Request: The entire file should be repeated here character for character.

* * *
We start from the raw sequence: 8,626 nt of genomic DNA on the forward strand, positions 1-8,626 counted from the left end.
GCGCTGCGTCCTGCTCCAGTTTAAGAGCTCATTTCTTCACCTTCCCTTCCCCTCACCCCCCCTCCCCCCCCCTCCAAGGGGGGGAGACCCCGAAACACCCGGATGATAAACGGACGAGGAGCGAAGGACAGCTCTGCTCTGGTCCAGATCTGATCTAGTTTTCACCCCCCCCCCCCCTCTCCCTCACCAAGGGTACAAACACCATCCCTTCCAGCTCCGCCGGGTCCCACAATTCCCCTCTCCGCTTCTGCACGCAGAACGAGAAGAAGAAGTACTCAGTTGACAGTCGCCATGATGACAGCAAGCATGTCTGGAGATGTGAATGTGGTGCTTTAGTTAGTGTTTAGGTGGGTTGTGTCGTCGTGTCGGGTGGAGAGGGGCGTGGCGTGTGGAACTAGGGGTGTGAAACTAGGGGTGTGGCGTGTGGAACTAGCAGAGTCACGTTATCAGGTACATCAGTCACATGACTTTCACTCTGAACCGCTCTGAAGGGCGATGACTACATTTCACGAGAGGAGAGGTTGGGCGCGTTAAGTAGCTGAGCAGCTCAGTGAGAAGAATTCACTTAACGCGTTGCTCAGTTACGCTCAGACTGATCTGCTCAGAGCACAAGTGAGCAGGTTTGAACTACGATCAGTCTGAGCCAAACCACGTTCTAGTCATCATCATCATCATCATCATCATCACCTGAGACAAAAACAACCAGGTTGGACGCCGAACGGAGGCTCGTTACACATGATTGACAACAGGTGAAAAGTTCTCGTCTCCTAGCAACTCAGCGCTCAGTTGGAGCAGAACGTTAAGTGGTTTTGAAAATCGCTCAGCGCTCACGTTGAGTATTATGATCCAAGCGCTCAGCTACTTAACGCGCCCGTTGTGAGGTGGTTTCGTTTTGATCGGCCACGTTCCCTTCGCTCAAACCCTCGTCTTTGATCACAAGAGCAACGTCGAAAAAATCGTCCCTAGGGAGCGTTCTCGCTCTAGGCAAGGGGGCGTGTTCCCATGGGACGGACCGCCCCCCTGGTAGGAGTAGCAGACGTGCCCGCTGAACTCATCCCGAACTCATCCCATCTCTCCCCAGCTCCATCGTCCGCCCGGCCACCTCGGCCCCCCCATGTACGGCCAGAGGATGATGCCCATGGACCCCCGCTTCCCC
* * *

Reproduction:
We start from the raw sequence: 8,626 nt of genomic DNA on the forward strand, positions 1-8,626 counted from the left end.
GCGCTGCGTCCTGCTCCAGTTTAAGAGCTCATTTCTTCACCTTCCCTTCCCCTCACCCCCCCTCCCCCCCCCTCCAAGGGGGGGAGACCCCGAAACACCCGGATGATAAACGGACGAGGAGCGAAGGACAGCTCTGCTCTGGTCCAGATCTGATCTAGTTTTCACCCCCCCCCCCCCTCTCCCTCACCAAGGGTACAAACACCATCCCTTCCAGCTCCGCCGGGTCCCACAATTCCCCTCTCCGCTTCTGCACGCAGAACGAGAAGAAGAAGTACTCAGTTGACAGTCGCCATGATGACAGCAAGCATGTCTGGAGATGTGAATGTGGTGCTTTAGTTAGTGTTTAGGTGGGTTGTGTCGTCGTGTCGGGTGGAGAGGGGCGTGGCGTGTGGAACTAGGGGTGTGAAACTAGGGGTGTGGCGTGTGGAACTAGCAGAGTCACGTTATCAGGTACATCAGTCACATGACTTTCACTCTGAACCGCTCTGAAGGGCGATGACTACATTTCACGAGAGGAGAGGTTGGGCGCGTTAAGTAGCTGAGCAGCTCAGTGAGAAGAATTCACTTAACGCGTTGCTCAGTTACGCTCAGACTGATCTGCTCAGAGCACAAGTGAGCAGGTTTGAACTACGATCAGTCTGAGCCAAACCACGTTCTAGTCATCATCATCATCATCATCATCATCACCTGAGACAAAAACAACCAGGTTGGACGCCGAACGGAGGCTCGTTACACATGATTGACAACAGGTGAAAAGTTCTCGTCTCCTAGCAACTCAGCGCTCAGTTGGAGCAGAACGTTAAGTGGTTTTGAAAATCGCTCAGCGCTCACGTTGAGTATTATGATCCAAGCGCTCAGCTACTTAACGCGCCCGTTGTGAGGTGGTTTCGTTTTGATCGGCCACGTTCCCTTCGCTCAAACCCTCGTCTTTGATCACAAGAGCAACGTCGAAAAAATCGTCCCTAGGGAGCGTTCTCGCTCTAGGCAAGGGGGCGTGTTCCCATGGGACGGACCGCCCCCCTGGTAGGAGTAGCAGACGTGCCCGCTGAACTCATCCCGAACTCATCCCATCTCTCCCCAGCTCCATCGTCCGCCCGGCCACCTCGGCCCCCCCATGTACGGCCAGAGGATGATGCCCATGGACCCCCGCTTCCCC